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The Genius Of… Nowhere by Ride
30 years on from the release of their debut album, Ride are once again making records that swell and shimmer with a euphoric, hazy splendour. It all began with Nowhere.
Image: Ian Dickson / Redferns
Everybody knows this is Nowhere
Rolling Stone called Nowhere a “masterpiece”, The Guardian dubbed Ride “Teenage saviours of rock ’n’ roll”, while Creation Records boss Alan McGee quipped that the Oxford band had achieved overnight a genius status his label’s tarnished elder statesmen Primal Scream had taken six years to carve out.
Recording Nowhere in the spring of 1990 drove engineer Marc Waterman to a nervous breakdown, but perhaps it was worth it. The result is one of the most important records of the whole dubiously contrived shoegaze genre, an iridescent product of the alchemical interplay between the band’s songwriting guitarists, Andy Bell and Mark Gardener.
From the tantalising cymbal shimmer and howl of feedback that ushers in opening salvo Seagull, through to the fading elegance of Vapour Trail’s DIY strings section, it’s a masterpiece. Astonishingly, Ride were just 20 when they made Nowhere.
The band formed in the summer of 1988, childhood friends Bell and Gardener joined by drummer Loz Colbert and bassist Steve Queralt. After an early demo tape piqued the interest of major labels, McGee pounced. “I don’t even know if we had time to think about failure,” Colbert later told The Guardian. “It was just all moving so quickly, it felt like a great wave that carried us forward.”
Ride’s gauzy dreamscapes fused the ephemeral atmospherics that typified the shoegaze sound of bands like Slowdive and Chapterhouse with the vaporous harmonies of the American West Coast. Yet the band were dismissive of the shoegaze tag, preferring comparisons to the explosive dynamics of My Bloody Valentine, Sonic Youth and Spacemen 3, their songwriting as sharp as The Stone Roses and The Smiths, and their rhythm section as muscular as The Who or Stooges.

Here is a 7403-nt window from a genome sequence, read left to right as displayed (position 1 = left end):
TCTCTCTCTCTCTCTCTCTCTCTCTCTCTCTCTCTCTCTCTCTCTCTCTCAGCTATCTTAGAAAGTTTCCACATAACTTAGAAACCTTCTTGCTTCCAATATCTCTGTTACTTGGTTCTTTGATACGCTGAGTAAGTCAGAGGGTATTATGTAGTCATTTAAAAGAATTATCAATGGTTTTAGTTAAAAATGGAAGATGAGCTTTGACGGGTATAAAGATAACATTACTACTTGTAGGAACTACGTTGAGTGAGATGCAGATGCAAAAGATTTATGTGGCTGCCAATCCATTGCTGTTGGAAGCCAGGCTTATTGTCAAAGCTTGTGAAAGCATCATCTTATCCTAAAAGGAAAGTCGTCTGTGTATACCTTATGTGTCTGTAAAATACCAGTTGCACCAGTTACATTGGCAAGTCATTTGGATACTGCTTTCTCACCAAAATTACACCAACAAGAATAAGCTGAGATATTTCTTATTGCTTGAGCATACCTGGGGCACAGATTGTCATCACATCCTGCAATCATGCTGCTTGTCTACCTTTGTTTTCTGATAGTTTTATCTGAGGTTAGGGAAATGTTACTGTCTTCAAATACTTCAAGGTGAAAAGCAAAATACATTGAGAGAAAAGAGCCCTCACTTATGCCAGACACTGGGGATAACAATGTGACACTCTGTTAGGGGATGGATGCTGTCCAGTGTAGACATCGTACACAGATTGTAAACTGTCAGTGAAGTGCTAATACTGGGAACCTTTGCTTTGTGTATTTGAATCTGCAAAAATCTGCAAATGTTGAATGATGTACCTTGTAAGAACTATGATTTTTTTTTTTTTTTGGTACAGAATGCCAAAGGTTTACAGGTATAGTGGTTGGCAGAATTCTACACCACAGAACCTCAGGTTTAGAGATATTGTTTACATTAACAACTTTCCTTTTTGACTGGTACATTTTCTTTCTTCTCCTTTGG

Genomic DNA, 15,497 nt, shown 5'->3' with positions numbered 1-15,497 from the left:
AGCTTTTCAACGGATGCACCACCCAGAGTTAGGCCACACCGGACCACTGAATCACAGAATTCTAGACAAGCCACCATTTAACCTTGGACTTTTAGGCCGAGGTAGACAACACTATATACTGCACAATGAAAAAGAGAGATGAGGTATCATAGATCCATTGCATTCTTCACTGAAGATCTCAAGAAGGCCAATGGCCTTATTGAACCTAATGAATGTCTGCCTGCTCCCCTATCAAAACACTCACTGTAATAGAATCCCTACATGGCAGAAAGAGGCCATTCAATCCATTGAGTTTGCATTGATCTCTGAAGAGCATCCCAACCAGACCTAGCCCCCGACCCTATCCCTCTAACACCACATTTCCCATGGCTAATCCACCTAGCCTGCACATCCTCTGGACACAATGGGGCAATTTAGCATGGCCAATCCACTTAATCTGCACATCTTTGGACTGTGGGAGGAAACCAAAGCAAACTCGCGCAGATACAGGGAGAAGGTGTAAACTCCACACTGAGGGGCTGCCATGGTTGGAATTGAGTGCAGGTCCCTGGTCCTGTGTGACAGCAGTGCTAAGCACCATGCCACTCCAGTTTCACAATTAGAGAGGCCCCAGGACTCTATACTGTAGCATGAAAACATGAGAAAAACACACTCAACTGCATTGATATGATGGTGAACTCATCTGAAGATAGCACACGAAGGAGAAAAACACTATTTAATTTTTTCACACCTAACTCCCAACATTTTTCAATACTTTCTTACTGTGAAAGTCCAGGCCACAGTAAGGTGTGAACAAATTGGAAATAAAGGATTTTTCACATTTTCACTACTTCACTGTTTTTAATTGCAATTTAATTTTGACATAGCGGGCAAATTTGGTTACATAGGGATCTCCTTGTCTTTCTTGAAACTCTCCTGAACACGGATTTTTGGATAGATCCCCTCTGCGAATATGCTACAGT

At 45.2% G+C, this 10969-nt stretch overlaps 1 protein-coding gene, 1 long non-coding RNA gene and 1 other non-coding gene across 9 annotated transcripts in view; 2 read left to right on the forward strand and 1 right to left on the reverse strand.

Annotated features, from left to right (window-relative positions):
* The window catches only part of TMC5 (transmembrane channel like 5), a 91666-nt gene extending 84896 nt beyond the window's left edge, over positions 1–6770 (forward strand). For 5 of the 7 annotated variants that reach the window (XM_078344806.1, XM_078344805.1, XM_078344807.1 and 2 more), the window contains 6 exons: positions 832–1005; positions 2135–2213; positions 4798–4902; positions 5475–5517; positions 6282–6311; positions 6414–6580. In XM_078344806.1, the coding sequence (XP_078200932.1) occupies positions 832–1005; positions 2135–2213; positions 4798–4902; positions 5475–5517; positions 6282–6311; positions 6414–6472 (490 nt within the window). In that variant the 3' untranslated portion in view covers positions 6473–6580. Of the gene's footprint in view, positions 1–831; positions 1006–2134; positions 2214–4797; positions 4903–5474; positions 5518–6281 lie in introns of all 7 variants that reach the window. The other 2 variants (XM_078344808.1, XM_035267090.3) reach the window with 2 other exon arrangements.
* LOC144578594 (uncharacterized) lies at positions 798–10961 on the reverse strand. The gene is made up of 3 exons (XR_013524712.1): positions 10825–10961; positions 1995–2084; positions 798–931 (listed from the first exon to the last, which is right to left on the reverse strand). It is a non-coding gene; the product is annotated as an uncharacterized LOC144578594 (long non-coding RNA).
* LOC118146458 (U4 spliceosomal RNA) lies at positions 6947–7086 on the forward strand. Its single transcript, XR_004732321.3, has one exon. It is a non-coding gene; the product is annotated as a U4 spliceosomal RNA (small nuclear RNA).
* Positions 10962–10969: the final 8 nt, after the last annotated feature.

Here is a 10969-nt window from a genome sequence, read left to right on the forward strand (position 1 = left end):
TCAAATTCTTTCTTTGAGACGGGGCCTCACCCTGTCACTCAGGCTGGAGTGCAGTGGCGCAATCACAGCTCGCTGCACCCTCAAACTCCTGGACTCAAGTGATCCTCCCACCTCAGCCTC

Breaking into heaven
The shimmering wall of sound that builds and subsides time and again through Nowhere’s 51 minutes was the result of four members each bringing something distinct to the table. Most important was the partnership between Bell, who would write the initial chord sequences, and Gardener who added the reverb-bathed adornments. The pair’s glinting arpeggios evoked The Byrds, via a pair of contemporary Mancunian references.
“When The Smiths came out, I was 13 and obsessed with Johnny Marr and a bit of a copyist,” Bell told Guitar.com in 2018. “By the time The Stone Roses came along, I was old enough to play gigs; they were my Beatles. Myself and Loz were obsessed by John Squire and Reni, which added so much to our musical style, there was that and a bit of Kevin Shields thrown in.”
Prior to recording the album at Blackwing Studios in London, Bell had spent his advance from Creation on replacing a modest ES-335 copy and a Vox transistor amp with a Gretsch Tennessean, two Rickenbacker 12-strings, a Hiwatt head and a Marshall cab. Most important of all to Nowhere’s jangly cloud, though, was a rack effects processor, the Roland GP-16, which according to Bell was “like a third arm” to both guitarists.
“They became a really big part of the Ride sound,” Bell told Uncut. “You could programme in really complicated multi-effects for one song and then just turn it on with one switch.”